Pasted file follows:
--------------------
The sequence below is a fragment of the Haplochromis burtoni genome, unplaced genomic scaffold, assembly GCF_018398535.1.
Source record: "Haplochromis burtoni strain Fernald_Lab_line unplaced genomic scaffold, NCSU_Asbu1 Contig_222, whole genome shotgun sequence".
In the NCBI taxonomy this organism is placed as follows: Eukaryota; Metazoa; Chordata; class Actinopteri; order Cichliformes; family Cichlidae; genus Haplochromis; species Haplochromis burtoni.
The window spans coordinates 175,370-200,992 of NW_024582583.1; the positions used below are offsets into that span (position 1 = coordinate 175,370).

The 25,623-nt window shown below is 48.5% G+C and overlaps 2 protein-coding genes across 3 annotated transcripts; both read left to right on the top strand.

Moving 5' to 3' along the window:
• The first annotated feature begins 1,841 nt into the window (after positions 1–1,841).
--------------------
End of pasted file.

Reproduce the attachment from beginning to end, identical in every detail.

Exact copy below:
The sequence below is a fragment of the Haplochromis burtoni genome, unplaced genomic scaffold, assembly GCF_018398535.1.
Source record: "Haplochromis burtoni strain Fernald_Lab_line unplaced genomic scaffold, NCSU_Asbu1 Contig_222, whole genome shotgun sequence".
In the NCBI taxonomy this organism is placed as follows: Eukaryota; Metazoa; Chordata; class Actinopteri; order Cichliformes; family Cichlidae; genus Haplochromis; species Haplochromis burtoni.
The window spans coordinates 175,370-200,992 of NW_024582583.1; the positions used below are offsets into that span (position 1 = coordinate 175,370).

The 25,623-nt window shown below is 48.5% G+C and overlaps 2 protein-coding genes across 3 annotated transcripts; both read left to right on the top strand.

Moving 5' to 3' along the window:
• The first annotated feature begins 1,841 nt into the window (after positions 1–1,841).